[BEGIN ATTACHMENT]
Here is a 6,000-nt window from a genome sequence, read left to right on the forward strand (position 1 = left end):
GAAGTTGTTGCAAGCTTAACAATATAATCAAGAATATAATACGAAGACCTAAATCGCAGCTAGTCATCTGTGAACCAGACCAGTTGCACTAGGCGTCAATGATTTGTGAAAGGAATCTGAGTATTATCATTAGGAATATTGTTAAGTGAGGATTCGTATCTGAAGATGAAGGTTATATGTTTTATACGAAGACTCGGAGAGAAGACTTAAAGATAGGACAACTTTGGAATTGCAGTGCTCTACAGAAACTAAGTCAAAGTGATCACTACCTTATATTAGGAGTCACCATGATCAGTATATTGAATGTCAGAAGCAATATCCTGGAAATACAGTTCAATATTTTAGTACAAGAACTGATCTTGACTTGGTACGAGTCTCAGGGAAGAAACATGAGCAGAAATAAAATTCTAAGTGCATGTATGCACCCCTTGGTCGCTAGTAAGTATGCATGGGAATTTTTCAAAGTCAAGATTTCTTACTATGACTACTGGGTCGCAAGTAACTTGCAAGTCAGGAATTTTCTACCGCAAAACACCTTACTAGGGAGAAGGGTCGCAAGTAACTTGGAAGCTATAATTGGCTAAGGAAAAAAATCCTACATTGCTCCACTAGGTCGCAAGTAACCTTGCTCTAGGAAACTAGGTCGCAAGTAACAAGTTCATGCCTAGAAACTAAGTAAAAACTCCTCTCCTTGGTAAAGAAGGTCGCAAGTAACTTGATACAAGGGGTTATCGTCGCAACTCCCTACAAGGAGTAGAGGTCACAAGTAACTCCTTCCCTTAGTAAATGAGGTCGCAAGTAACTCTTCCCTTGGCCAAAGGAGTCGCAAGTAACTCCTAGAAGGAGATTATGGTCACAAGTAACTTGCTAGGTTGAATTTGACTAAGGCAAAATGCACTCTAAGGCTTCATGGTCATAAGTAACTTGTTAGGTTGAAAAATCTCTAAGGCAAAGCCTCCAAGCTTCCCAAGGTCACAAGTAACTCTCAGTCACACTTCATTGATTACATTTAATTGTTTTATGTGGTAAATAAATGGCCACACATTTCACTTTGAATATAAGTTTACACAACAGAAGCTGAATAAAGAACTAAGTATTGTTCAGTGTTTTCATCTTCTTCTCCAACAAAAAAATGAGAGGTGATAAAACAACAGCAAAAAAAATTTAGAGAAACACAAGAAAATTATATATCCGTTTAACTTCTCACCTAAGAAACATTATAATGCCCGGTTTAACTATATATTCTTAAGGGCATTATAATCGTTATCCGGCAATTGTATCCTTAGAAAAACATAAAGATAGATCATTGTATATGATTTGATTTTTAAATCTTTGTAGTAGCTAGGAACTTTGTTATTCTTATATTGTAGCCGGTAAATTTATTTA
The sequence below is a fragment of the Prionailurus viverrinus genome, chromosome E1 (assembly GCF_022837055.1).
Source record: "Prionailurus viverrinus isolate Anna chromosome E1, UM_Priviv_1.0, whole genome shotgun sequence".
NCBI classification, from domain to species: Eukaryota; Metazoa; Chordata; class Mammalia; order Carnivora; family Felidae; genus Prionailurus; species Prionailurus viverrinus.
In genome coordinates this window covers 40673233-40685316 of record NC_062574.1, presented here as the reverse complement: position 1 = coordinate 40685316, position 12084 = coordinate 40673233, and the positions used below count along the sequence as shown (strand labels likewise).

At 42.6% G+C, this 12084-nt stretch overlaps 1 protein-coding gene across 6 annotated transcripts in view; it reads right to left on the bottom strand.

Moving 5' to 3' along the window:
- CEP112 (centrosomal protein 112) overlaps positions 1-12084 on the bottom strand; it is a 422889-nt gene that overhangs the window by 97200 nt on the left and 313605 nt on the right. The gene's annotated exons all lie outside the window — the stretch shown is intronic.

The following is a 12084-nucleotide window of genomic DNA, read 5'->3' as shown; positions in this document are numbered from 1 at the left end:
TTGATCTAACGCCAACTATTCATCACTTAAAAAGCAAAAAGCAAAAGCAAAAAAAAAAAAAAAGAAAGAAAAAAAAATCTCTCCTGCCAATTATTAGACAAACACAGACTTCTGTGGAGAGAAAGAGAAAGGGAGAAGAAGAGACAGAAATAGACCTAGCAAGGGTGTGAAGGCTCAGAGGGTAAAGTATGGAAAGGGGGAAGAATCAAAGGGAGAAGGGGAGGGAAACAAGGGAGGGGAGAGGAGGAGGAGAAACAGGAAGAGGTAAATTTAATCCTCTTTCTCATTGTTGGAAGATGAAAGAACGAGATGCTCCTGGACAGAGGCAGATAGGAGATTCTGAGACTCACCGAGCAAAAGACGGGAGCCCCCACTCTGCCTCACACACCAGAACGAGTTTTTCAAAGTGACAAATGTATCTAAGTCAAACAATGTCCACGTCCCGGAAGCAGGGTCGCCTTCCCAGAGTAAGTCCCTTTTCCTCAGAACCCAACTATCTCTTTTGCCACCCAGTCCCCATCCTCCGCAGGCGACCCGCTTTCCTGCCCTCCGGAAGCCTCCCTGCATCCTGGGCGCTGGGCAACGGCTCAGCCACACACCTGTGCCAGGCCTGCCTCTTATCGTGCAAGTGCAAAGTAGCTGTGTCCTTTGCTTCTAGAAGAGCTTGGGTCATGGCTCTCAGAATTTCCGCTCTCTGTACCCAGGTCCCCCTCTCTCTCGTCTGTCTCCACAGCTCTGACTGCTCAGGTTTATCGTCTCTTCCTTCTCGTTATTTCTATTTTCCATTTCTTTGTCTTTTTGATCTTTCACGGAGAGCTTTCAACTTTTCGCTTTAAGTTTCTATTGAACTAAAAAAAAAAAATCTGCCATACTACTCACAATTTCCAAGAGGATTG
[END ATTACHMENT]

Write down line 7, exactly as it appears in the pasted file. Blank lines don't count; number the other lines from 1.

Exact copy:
At 42.6% G+C, this 12084-nt stretch overlaps 1 protein-coding gene across 6 annotated transcripts in view; it reads right to left on the bottom strand.